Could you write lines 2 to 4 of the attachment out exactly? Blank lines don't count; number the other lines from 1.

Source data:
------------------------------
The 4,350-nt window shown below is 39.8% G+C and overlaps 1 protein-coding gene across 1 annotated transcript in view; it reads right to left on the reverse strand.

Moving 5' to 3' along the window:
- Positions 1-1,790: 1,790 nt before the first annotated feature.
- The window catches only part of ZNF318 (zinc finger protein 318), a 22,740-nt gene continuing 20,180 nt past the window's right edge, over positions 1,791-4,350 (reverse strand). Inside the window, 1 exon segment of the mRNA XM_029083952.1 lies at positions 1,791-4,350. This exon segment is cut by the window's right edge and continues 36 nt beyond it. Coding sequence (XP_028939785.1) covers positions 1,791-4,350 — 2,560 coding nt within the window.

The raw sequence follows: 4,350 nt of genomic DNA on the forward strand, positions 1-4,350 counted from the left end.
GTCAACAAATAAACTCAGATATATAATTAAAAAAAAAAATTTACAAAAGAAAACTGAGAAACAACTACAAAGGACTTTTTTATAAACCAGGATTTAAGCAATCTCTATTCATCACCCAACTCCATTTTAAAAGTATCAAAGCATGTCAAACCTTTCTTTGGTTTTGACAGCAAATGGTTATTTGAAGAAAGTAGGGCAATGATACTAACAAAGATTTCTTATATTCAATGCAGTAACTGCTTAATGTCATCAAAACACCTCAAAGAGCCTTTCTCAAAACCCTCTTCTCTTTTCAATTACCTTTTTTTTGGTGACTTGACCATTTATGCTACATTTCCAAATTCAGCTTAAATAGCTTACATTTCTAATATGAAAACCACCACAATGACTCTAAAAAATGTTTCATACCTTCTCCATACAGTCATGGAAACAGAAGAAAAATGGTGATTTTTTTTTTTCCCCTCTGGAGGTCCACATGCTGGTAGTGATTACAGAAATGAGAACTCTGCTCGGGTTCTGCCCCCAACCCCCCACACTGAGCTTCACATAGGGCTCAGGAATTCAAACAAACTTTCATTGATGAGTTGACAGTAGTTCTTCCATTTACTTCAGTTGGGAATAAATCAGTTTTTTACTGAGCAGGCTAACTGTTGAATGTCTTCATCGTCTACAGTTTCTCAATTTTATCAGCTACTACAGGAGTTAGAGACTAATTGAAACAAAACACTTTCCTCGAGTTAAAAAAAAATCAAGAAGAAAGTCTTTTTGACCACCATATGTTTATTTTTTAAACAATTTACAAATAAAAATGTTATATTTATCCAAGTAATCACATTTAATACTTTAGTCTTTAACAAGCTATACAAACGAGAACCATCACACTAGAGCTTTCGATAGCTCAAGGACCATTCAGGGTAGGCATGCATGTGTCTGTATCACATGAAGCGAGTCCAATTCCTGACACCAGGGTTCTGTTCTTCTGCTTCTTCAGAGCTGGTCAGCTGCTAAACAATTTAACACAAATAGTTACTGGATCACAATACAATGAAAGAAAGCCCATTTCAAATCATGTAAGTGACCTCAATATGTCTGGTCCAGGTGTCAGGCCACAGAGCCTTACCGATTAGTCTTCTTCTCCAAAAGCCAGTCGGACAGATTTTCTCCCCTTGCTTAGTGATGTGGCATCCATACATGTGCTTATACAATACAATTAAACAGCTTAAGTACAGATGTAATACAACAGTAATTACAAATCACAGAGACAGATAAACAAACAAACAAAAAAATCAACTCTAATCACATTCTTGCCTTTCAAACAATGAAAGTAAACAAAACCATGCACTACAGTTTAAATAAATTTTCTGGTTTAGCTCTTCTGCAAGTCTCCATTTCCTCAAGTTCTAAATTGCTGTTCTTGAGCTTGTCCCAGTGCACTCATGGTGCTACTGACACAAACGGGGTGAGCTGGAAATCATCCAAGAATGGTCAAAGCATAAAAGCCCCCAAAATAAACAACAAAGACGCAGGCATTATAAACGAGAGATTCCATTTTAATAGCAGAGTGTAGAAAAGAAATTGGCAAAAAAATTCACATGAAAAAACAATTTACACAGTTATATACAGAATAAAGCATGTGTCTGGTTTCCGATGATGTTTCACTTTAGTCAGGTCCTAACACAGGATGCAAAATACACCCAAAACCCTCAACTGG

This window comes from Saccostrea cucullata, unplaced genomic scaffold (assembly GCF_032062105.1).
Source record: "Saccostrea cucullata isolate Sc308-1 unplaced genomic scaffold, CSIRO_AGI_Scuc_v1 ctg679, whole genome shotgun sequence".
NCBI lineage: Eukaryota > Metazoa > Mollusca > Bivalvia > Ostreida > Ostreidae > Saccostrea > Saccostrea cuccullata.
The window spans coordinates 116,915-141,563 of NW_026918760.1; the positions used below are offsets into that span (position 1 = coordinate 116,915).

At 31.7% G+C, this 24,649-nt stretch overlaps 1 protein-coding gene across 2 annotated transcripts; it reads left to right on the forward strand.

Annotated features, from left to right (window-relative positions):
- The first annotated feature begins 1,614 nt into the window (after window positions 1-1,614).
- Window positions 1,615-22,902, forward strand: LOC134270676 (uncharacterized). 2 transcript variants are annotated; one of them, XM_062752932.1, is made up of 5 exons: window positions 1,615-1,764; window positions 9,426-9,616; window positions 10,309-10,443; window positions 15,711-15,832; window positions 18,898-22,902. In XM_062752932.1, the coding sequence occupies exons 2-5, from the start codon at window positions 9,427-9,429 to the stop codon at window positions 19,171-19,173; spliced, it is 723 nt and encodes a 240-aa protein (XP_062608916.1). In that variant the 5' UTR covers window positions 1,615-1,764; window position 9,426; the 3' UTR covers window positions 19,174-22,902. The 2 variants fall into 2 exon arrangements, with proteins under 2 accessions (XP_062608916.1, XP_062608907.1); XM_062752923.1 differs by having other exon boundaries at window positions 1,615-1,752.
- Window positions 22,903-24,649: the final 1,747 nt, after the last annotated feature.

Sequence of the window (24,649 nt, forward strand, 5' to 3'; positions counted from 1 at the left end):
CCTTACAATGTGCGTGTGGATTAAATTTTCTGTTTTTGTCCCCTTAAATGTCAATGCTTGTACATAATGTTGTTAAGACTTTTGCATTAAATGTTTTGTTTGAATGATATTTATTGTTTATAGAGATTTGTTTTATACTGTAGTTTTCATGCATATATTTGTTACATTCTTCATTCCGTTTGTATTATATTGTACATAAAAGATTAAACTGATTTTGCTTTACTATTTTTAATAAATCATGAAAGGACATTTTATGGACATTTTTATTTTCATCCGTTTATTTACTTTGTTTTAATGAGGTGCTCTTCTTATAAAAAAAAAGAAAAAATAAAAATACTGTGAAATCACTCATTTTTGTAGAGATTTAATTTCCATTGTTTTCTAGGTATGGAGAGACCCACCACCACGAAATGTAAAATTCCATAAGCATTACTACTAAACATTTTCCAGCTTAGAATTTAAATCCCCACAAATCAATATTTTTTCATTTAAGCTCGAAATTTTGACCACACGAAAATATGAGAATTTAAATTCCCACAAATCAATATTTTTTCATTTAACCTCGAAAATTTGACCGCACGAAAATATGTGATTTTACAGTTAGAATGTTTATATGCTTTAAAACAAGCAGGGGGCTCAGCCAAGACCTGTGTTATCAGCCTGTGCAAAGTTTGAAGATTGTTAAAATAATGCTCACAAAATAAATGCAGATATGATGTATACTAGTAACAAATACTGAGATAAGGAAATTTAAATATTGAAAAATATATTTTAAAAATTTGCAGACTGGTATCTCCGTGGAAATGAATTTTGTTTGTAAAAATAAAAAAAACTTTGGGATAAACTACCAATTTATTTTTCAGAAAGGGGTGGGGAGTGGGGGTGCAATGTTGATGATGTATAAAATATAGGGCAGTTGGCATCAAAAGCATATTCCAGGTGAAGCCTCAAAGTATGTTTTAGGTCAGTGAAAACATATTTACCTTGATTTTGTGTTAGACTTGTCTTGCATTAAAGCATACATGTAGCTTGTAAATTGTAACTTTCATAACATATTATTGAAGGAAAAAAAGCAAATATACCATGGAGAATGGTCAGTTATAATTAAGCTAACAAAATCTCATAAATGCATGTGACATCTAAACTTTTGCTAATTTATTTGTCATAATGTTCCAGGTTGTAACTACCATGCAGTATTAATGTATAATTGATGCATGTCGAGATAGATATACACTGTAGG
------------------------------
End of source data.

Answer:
Moving 5' to 3' along the window:
- Positions 1-1,790: 1,790 nt before the first annotated feature.
- The window catches only part of ZNF318 (zinc finger protein 318), a 22,740-nt gene continuing 20,180 nt past the window's right edge, over positions 1,791-4,350 (reverse strand). Inside the window, 1 exon segment of the mRNA XM_029083952.1 lies at positions 1,791-4,350. This exon segment is cut by the window's right edge and continues 36 nt beyond it. Coding sequence (XP_028939785.1) covers positions 1,791-4,350 — 2,560 coding nt within the window.